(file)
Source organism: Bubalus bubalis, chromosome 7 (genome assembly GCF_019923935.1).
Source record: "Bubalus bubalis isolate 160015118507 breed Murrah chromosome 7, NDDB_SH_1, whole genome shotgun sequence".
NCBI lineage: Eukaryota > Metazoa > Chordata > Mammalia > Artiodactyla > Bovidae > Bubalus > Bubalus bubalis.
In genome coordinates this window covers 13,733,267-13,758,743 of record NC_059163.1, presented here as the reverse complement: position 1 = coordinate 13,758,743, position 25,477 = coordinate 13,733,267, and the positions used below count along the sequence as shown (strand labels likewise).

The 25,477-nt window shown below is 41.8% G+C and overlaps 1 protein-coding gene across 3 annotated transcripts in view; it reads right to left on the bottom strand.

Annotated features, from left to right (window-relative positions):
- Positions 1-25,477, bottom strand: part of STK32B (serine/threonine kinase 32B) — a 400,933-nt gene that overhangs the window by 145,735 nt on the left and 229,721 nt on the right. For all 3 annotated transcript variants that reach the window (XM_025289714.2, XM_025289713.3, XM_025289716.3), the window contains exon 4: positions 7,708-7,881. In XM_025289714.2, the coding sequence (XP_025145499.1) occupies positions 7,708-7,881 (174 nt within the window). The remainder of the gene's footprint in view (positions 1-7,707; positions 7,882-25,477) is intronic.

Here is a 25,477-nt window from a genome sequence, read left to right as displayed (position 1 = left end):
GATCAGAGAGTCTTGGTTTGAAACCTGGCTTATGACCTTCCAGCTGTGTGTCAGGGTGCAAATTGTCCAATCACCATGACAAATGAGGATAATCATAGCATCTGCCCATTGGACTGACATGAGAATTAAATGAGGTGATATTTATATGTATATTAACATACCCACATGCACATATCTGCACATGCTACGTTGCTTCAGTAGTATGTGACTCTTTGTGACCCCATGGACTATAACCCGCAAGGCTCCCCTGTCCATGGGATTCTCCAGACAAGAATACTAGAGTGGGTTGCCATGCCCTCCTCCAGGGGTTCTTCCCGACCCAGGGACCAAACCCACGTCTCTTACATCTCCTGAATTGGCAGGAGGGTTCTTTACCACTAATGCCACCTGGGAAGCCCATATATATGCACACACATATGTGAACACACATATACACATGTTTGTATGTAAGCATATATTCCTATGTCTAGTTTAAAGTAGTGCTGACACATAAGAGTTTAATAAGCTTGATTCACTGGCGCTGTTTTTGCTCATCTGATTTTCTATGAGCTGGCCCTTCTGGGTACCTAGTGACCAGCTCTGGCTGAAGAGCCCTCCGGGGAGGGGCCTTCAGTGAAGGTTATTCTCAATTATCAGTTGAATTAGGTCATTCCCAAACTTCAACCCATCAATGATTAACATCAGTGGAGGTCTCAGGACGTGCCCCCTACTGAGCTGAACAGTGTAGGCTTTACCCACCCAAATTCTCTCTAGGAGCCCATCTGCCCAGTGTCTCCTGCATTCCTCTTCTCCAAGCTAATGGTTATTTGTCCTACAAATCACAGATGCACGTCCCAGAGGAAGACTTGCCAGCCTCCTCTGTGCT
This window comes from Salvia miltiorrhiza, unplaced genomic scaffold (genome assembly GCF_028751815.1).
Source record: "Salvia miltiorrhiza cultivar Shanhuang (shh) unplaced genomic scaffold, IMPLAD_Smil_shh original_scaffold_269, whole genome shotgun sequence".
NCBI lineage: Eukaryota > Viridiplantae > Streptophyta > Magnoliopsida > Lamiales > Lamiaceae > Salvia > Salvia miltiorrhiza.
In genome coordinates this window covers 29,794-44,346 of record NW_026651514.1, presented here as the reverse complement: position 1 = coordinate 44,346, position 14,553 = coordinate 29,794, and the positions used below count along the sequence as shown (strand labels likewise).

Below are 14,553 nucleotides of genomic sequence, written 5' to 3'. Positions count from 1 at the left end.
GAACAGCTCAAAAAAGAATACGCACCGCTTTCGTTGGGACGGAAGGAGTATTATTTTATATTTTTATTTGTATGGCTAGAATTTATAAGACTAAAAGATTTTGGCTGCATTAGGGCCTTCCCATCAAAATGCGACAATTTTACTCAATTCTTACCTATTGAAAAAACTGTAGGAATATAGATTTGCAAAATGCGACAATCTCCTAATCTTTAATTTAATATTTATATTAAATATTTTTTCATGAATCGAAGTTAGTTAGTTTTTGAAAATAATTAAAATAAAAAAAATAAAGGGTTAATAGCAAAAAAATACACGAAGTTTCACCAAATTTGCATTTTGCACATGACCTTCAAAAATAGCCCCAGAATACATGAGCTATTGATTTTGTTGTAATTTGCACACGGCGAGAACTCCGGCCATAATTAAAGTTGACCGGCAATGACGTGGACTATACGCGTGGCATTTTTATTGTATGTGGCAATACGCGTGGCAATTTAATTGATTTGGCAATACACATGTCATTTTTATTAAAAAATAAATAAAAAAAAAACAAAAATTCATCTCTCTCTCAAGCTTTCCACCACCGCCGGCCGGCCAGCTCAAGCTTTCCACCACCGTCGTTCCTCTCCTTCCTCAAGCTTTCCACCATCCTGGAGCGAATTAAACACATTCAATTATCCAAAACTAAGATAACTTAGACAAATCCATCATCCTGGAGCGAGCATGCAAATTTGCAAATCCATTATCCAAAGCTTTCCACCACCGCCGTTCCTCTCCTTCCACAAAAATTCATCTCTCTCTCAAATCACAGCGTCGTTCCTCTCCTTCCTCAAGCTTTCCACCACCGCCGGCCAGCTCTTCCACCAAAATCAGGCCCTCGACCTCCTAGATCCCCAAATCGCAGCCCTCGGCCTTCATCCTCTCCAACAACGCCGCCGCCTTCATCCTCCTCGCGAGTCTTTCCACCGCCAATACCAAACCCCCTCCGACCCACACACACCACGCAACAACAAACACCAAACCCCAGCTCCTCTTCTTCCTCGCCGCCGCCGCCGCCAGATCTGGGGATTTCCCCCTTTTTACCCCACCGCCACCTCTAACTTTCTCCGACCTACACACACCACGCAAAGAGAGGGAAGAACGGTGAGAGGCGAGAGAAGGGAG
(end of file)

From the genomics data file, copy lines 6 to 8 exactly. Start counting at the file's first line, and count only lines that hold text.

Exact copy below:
Annotated features, from left to right (window-relative positions):
- Positions 1-25,477, bottom strand: part of STK32B (serine/threonine kinase 32B) — a 400,933-nt gene that overhangs the window by 145,735 nt on the left and 229,721 nt on the right. For all 3 annotated transcript variants that reach the window (XM_025289714.2, XM_025289713.3, XM_025289716.3), the window contains exon 4: positions 7,708-7,881. In XM_025289714.2, the coding sequence (XP_025145499.1) occupies positions 7,708-7,881 (174 nt within the window). The remainder of the gene's footprint in view (positions 1-7,707; positions 7,882-25,477) is intronic.

Here is a 25,477-nt window from a genome sequence, read left to right as displayed (position 1 = left end):